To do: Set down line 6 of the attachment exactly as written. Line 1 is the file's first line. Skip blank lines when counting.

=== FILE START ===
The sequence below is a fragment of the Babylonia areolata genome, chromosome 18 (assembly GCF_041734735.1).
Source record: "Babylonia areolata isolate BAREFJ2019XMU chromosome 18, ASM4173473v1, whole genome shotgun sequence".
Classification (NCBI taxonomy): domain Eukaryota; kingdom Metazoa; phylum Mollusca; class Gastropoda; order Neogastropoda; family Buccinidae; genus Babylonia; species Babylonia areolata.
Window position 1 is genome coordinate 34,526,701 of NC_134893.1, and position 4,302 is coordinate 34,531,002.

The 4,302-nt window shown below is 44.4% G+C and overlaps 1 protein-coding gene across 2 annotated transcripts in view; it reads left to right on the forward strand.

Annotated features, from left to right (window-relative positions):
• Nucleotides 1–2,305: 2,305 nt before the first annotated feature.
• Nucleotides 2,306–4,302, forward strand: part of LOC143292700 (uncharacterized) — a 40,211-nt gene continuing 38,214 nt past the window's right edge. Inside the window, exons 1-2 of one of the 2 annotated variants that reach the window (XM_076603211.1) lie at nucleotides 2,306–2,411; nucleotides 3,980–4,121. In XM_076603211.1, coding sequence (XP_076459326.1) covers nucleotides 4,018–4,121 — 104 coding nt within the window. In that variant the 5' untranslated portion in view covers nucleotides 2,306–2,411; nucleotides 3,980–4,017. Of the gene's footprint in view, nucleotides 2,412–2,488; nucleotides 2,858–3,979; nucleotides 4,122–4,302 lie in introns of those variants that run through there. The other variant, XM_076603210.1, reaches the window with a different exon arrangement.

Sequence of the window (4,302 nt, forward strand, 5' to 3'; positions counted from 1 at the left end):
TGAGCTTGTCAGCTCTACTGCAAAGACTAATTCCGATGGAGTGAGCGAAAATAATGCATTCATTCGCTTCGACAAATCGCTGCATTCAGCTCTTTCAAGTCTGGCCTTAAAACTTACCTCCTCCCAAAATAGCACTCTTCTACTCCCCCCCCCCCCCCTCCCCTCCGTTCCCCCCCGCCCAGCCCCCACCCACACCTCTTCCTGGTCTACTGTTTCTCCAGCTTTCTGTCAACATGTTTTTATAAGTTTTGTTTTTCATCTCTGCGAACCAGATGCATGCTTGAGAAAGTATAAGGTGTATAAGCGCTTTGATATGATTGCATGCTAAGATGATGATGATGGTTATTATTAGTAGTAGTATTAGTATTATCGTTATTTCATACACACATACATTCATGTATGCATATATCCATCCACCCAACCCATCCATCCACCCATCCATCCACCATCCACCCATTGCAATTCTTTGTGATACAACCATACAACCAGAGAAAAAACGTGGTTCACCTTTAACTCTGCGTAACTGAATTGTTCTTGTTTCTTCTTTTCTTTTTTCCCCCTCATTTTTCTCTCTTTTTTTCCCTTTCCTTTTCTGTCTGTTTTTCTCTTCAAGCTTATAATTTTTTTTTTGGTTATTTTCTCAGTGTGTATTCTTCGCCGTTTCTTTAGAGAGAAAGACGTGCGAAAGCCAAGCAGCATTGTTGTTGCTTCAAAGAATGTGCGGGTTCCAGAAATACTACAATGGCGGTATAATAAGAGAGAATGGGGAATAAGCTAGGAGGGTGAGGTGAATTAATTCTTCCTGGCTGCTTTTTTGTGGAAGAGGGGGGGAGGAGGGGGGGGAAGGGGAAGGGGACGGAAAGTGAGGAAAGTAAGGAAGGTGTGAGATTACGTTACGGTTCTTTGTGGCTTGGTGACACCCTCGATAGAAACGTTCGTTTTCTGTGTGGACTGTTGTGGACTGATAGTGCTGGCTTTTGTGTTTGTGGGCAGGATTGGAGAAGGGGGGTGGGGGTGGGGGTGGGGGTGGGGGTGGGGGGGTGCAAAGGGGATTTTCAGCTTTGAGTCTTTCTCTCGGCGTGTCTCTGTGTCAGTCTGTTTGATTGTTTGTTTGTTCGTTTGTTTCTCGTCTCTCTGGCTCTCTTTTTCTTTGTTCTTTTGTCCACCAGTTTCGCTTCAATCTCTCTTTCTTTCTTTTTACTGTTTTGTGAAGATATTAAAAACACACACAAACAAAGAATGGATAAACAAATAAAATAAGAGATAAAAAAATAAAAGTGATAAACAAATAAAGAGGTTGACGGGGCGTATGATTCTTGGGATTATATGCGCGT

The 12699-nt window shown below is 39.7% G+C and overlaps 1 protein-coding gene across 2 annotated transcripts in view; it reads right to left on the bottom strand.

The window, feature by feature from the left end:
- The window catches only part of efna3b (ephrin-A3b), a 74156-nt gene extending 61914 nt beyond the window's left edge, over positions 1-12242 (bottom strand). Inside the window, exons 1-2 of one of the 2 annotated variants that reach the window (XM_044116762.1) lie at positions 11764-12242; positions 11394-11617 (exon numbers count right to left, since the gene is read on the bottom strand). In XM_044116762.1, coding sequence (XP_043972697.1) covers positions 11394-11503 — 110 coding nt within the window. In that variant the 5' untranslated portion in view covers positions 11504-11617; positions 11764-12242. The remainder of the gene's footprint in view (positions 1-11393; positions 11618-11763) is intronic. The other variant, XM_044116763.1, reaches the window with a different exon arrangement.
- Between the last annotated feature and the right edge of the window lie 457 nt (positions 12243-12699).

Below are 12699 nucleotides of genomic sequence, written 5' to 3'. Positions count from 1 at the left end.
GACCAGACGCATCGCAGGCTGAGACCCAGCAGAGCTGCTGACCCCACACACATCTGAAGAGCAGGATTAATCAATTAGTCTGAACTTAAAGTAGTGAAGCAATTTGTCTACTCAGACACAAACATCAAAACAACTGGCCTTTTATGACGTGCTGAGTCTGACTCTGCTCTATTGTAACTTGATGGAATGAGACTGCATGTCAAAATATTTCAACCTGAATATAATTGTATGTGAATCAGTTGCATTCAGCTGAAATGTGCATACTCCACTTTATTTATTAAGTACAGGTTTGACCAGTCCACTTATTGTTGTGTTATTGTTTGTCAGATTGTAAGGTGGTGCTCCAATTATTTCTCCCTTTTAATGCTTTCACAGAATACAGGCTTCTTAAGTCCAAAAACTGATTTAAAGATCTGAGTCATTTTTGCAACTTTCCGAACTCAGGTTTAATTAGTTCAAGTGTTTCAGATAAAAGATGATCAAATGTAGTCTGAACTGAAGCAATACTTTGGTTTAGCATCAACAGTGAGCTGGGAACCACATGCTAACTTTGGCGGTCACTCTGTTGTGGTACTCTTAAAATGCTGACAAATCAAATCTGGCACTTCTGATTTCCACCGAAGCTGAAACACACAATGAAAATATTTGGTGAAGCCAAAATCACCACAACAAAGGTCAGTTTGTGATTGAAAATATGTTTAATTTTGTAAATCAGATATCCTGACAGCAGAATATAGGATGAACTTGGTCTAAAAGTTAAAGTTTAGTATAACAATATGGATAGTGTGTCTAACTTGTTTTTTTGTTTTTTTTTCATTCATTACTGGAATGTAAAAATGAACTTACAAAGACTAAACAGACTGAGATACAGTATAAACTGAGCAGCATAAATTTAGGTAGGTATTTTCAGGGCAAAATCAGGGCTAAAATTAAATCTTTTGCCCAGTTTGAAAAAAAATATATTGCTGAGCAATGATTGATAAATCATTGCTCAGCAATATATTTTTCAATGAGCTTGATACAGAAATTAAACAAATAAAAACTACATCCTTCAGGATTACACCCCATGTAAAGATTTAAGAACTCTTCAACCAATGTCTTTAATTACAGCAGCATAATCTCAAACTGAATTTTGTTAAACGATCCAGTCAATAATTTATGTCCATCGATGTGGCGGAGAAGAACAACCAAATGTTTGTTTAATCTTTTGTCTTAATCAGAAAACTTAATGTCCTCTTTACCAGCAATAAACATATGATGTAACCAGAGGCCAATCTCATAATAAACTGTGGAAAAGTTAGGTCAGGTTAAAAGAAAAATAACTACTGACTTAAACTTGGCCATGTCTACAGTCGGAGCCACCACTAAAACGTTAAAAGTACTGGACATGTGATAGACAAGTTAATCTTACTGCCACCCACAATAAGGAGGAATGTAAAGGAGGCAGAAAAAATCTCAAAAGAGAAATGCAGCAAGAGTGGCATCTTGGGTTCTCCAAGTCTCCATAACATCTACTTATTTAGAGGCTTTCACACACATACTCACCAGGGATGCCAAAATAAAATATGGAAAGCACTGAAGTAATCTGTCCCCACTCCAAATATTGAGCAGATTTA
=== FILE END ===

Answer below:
Annotated features, from left to right (window-relative positions):